With Community Build, Limitless Park Dream Becomes Reality

Over two days, nearly 100 people helped build the new playground equipment at Winona Lake Limitless Park.
Park Director Holly Hummitch estimated there were about 25 people for the prep work Friday and about 50 Saturday for the community build.
“It’s been going better than expected. It’s been great,” she said a little after 1 p.m. Saturday. “We’ve had everyone help from little ones to seniors. We have found something for every age to do.”
The youngest volunteer was a 2-year-old, who Hummitch said she had help clean up and put food out for the workers.
Next week the concrete borders will be poured, and the following week the resilient surfacing will be done. The playground will be ready to play on once the concrete is poured and set.
“It’s a three-week process,” she said.
The playground was phase 2.1 of the Limitless Park, with the Splashpad being phase 1. Phase 2 was split into several sections, she said. Planning for it began in 2011.
Seeing how far it’s come, Hummitch said, “I want to cry. It’s emotional because it’s so awesome to see all of our hard work become reality.”
Winona Lake Councilman Rick Swaim helped with the build for several hours Friday and close to all day Saturday.
“The neat part is to see the fruition of this over the last five to six years,’ he said.
Swaim said several people have had their hands in bringing it about, including Hummitch, Shelby Beam and Erin Porter.
The Limitless Park began as a Kosciusko Leadership Academy White Paper Project. The KLA project won the $1,000 Northenor Award in 2012. The original committee formed to turn it into a reality included Porter, Mary Pat Wallen, Abby Weiss, Jennifer Orr, Hummitch, Beam, Kelly Hicks, John Boal, Greg Winn and Town Coordinator Craig Allebach, according to a 2012 Times-Union story.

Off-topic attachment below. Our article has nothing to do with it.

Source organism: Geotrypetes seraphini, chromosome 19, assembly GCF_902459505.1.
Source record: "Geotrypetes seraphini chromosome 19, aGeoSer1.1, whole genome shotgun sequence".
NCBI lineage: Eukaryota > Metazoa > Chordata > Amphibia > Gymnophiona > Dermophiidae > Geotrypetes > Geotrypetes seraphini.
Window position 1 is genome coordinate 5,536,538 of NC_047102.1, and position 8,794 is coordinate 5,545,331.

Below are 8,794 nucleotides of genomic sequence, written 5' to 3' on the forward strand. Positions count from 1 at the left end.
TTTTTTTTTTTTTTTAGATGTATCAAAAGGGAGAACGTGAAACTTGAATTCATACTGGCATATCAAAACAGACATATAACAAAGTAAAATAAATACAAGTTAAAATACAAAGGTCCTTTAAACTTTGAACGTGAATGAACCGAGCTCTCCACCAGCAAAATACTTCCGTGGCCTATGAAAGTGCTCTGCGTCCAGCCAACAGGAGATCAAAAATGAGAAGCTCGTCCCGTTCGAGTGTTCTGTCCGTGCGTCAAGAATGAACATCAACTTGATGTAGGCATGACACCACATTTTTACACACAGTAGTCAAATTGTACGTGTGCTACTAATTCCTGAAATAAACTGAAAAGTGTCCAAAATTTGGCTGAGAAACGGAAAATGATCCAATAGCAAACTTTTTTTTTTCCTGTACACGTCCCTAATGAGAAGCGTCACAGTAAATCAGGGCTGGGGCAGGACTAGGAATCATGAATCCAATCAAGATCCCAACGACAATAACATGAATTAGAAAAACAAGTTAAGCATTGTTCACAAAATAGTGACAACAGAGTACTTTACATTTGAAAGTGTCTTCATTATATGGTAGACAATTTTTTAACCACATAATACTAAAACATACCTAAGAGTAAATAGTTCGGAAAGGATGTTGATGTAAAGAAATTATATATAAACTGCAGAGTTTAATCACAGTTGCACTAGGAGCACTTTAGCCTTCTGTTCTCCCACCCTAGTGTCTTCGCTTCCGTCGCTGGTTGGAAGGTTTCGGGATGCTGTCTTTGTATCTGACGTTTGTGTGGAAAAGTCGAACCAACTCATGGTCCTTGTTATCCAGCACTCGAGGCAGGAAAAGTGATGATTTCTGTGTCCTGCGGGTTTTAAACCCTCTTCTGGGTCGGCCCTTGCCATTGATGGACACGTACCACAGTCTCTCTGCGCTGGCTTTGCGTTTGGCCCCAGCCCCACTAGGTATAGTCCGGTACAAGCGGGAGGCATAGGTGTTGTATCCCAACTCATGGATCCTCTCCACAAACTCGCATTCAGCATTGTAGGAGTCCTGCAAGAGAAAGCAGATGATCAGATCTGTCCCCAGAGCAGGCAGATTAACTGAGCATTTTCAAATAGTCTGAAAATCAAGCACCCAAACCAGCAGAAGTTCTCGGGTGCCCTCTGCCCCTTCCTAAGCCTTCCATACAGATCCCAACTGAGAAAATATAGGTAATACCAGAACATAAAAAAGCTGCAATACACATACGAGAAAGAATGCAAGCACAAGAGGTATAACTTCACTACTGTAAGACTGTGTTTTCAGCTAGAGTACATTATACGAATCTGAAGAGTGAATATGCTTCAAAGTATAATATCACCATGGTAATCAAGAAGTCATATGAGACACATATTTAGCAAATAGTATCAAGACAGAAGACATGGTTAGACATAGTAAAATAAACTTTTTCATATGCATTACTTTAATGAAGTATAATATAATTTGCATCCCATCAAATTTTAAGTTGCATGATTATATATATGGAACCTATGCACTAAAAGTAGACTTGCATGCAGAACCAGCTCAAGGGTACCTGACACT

Porter was the driving force behind fundraising for the park and seeing that it met the needs of those with special needs, Swaim said.
“This is really exciting to see five years of dreams come to fruition,” Porter said. “It’s really cool to see the whole community come out.”
She said when people invest their time in a project like the community build, they really take ownership of it.
“Fifty to 60 people here today is a testament to Winona Lake’s heart,” she said. “And to Warsaw, too, as there’s been a few people from Warsaw here to help.”
Russ Parrott, 36, Winona Lake, was volunteering with his wife, Rebecca, since 8 a.m. Saturday.
He said they volunteered “to benefit the community and it’s a handicapped-accessible playground we’re building.”
The last time Parrott participated in a community build was in Michigan when he was 11 years old.
“It’s good,” he said of Saturday’s efforts. “We’ve been meeting other people from the community.”
Ryan Johnson, 29, Winona Lake, lives across the street from the park with his spouse and child. He volunteered on and off all day Saturday when he didn’t have baby duty at home.
“We have a 1-1/2-year-old so we wanted to take part in building the playground he will play on the rest of his life,” Johnson said.
He helped put in several standing platforms and shorter stairs.
“It’s pretty amazing that the community came together and put this thing together. Anything can happen when people come together,” he said.
Jacob Dohner, 17, Warsaw, spent six hours at the community build Saturday with his family.
“It’s been a little bit of a challenge but fun,” Dohner said. “I learned a couple of things like some easier ways to be efficient when putting things together.”